Another concern regarding the upcoming Witcher game revolves around Cyberpunk 2077’s development cycle and CD Projekt RED’s workplace conditions. While the upcoming Witcher game’s director, Jason Slama, stated via Twitter that he is against crunch, few followers took his word at face value. After all, The Witcher 3 was also the product of crunch (via GameSpot), and CD Projekt RED’s co-founder Marcin Iwiński once apologized for that crunch period by telling Kotaku his staff wouldn’t have to crunch for Cyberpunk 2077. Yet, the company initiated a mandatory crunch policy for that project just one year later. Obviously, CD Projekt RED was built on a culture of crunch and has a history of promising to abandon it only to eventually re-embrace it.

Admittedly, not all Witcher-centric fears are rooted in Cyberpunk 2077’s blunders. For instance, Reddit user reactuer_au raised a point that a good chunk of the staff that contributed to The Witcher 3‘s success has since departed CD Projekt RED for other studios. Key examples include Lead Quest Designer Mateusz Tomaszkiewicz and Creative Director Sebastian Stępień. Those kinds of exits should often encourage us to reexamine our expectations and no longer assume that everything is the same just because the name on the box hasn’t changed. Just look at what has happened to BioWare in recent years.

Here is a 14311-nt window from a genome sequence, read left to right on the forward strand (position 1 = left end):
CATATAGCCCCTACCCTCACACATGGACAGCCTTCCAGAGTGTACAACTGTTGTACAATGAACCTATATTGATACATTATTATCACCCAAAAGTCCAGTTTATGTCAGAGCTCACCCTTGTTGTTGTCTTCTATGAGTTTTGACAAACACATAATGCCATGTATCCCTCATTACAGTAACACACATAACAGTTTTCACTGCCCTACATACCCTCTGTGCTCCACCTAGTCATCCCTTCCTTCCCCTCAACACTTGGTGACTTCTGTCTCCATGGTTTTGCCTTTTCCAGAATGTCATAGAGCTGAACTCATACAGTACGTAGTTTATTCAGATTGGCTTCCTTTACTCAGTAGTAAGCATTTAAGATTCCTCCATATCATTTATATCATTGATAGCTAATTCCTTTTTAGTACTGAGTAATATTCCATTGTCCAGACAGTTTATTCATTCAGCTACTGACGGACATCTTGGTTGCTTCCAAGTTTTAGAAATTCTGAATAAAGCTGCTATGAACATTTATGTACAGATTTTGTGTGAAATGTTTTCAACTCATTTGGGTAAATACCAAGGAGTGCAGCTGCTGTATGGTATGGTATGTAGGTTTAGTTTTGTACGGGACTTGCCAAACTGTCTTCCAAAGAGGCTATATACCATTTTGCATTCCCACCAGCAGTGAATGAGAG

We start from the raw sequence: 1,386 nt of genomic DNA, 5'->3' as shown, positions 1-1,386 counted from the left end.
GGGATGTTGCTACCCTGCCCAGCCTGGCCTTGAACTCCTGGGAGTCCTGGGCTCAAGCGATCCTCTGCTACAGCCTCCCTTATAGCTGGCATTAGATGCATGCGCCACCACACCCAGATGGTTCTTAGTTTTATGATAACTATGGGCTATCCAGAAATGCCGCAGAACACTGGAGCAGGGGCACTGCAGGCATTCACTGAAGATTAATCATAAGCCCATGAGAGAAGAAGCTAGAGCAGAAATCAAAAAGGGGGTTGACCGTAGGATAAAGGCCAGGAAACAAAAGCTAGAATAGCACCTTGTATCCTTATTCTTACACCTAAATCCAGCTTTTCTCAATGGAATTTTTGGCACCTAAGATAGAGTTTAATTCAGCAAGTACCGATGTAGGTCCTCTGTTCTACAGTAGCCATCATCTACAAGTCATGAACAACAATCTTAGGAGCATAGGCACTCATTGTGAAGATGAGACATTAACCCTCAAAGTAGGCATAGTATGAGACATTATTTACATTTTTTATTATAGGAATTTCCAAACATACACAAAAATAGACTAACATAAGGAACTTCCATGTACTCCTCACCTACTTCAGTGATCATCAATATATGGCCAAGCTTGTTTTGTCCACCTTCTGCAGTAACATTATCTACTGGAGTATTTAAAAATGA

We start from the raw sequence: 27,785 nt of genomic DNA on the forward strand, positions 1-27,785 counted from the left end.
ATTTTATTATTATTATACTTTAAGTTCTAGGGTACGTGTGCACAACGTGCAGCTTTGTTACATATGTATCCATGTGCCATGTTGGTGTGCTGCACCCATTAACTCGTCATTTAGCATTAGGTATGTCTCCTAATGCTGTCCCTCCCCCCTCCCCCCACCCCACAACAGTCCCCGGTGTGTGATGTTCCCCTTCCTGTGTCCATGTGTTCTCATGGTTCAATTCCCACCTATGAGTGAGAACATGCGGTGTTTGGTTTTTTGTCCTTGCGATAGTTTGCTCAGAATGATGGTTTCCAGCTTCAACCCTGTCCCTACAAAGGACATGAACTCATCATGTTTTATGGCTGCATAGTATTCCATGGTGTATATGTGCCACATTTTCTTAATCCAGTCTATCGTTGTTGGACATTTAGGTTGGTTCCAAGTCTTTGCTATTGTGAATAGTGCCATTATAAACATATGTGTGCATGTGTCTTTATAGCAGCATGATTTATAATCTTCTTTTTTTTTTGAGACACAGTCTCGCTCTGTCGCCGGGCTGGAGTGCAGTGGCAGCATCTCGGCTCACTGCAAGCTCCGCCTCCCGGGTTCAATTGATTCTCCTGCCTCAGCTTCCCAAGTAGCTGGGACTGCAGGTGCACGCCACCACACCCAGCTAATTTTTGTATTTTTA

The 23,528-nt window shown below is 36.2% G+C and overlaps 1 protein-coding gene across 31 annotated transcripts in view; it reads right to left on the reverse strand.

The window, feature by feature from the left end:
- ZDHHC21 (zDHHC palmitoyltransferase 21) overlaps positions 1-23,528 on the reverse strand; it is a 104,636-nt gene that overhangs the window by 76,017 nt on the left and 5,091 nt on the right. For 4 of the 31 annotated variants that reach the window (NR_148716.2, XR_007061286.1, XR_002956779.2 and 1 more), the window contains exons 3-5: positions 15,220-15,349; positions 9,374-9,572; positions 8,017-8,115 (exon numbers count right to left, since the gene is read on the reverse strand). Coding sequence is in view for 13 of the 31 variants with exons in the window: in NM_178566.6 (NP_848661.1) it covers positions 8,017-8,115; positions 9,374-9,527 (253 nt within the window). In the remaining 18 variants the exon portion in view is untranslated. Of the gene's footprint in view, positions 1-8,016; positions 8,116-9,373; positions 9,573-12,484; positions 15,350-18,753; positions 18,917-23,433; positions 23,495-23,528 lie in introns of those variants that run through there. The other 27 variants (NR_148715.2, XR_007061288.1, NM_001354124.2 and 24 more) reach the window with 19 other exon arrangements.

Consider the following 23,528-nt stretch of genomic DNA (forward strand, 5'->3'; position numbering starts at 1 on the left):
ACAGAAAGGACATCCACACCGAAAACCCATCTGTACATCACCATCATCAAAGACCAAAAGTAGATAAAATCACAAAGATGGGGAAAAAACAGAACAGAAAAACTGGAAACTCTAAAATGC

Before Cyberpunk 2077, the general gaming public thought CD Projekt RED could do no wrong. However, that game’s bugs, lawsuits, and crunch-driven development cycle opened many eyes. Some still believe that CD Projekt RED can do little wrong, but others now view the studio just as they view companies like Rockstar Games, Naughty Dog, and other high-profile developers with successes that sometimes disguise the skeletons in their closets.

While it’s too early to actually judge the still-in-development Witcher game, the best support most gamers can give CD Projekt RED and that project at this time might be cautious optimism. Longtime Witcher fans may want the upcoming title to succeed and demonstrate that Cyberpunk 2077 was a fluke, but at the same time, many gamers won’t be surprised if it ends up feeling closer to Cyberpunk 2077 than The Witcher 3.